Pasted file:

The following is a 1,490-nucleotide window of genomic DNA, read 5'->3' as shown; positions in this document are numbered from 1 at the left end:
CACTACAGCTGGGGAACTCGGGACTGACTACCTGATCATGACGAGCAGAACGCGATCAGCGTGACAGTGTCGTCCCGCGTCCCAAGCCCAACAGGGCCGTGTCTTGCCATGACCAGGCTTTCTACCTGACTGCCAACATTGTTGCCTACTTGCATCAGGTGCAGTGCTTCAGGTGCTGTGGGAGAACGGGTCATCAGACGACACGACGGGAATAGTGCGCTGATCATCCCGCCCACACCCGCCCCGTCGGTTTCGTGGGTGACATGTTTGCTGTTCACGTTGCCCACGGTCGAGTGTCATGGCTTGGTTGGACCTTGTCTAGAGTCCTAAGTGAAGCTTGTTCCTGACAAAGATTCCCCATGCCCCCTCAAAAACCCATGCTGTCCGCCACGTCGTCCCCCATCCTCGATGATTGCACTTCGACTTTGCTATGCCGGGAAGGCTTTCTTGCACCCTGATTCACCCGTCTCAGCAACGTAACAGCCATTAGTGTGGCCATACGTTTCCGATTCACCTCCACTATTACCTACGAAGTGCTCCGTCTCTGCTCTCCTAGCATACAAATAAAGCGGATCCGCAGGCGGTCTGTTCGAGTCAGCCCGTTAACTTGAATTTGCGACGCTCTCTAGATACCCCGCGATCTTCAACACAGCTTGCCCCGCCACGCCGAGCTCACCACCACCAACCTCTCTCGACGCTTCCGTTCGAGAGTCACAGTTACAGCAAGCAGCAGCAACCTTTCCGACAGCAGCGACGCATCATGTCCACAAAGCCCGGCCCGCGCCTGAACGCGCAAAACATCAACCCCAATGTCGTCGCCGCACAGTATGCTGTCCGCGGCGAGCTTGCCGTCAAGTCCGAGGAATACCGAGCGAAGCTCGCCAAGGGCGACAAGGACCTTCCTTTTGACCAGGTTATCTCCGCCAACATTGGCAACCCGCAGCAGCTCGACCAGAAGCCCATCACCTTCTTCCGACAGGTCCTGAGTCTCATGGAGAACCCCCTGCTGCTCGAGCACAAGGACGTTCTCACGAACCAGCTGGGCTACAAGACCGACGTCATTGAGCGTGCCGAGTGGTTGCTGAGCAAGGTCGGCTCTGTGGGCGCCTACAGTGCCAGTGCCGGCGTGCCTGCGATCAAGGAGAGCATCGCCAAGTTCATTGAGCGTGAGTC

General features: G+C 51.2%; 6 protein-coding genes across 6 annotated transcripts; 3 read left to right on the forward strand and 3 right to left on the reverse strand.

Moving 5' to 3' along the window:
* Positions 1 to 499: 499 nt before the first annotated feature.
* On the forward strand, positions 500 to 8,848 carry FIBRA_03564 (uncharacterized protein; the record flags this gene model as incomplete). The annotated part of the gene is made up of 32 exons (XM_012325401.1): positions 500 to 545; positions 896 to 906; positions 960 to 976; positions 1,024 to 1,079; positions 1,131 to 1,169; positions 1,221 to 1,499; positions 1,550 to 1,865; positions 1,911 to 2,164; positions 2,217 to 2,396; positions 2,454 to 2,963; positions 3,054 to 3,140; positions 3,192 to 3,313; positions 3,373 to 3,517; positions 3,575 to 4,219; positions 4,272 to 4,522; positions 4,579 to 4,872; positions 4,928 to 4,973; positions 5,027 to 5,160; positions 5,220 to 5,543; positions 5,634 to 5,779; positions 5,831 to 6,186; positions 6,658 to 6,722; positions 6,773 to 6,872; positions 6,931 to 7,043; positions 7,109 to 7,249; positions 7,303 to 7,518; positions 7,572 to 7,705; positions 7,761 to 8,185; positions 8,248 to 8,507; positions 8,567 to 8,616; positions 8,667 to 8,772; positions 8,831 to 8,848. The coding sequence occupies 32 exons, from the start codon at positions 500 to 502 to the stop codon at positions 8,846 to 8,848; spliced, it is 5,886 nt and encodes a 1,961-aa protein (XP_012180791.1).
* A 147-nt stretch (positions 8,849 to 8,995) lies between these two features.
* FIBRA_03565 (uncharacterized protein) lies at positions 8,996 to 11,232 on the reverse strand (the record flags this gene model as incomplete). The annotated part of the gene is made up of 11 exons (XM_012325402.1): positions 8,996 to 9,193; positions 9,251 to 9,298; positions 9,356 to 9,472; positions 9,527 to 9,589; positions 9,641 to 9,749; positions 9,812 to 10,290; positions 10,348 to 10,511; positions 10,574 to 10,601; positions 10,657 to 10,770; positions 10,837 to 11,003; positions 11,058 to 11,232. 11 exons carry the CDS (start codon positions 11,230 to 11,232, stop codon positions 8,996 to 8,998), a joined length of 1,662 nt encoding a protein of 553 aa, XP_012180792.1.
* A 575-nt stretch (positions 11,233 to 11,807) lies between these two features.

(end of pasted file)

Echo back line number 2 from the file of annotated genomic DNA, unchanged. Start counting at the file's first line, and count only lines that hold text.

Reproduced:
CACTACAGCTGGGGAACTCGGGACTGACTACCTGATCATGACGAGCAGAACGCGATCAGCGTGACAGTGTCGTCCCGCGTCCCAAGCCCAACAGGGCCGTGTCTTGCCATGACCAGGCTTTCTACCTGACTGCCAACATTGTTGCCTACTTGCATCAGGTGCAGTGCTTCAGGTGCTGTGGGAGAACGGGTCATCAGACGACACGACGGGAATAGTGCGCTGATCATCCCGCCCACACCCGCCCCGTCGGTTTCGTGGGTGACATGTTTGCTGTTCACGTTGCCCACGGTCGAGTGTCATGGCTTGGTTGGACCTTGTCTAGAGTCCTAAGTGAAGCTTGTTCCTGACAAAGATTCCCCATGCCCCCTCAAAAACCCATGCTGTCCGCCACGTCGTCCCCCATCCTCGATGATTGCACTTCGACTTTGCTATGCCGGGAAGGCTTTCTTGCACCCTGATTCACCCGTCTCAGCAACGTAACAGCCATTAGTGTGGCCATACGTTTCCGATTCACCTCCACTATTACCTACGAAGTGCTCCGTCTCTGCTCTCCTAGCATACAAATAAAGCGGATCCGCAGGCGGTCTGTTCGAGTCAGCCCGTTAACTTGAATTTGCGACGCTCTCTAGATACCCCGCGATCTTCAACACAGCTTGCCCCGCCACGCCGAGCTCACCACCACCAACCTCTCTCGACGCTTCCGTTCGAGAGTCACAGTTACAGCAAGCAGCAGCAACCTTTCCGACAGCAGCGACGCATCATGTCCACAAAGCCCGGCCCGCGCCTGAACGCGCAAAACATCAACCCCAATGTCGTCGCCGCACAGTATGCTGTCCGCGGCGAGCTTGCCGTCAAGTCCGAGGAATACCGAGCGAAGCTCGCCAAGGGCGACAAGGACCTTCCTTTTGACCAGGTTATCTCCGCCAACATTGGCAACCCGCAGCAGCTCGACCAGAAGCCCATCACCTTCTTCCGACAGGTCCTGAGTCTCATGGAGAACCCCCTGCTGCTCGAGCACAAGGACGTTCTCACGAACCAGCTGGGCTACAAGACCGACGTCATTGAGCGTGCCGAGTGGTTGCTGAGCAAGGTCGGCTCTGTGGGCGCCTACAGTGCCAGTGCCGGCGTGCCTGCGATCAAGGAGAGCATCGCCAAGTTCATTGAGCGTGAGTC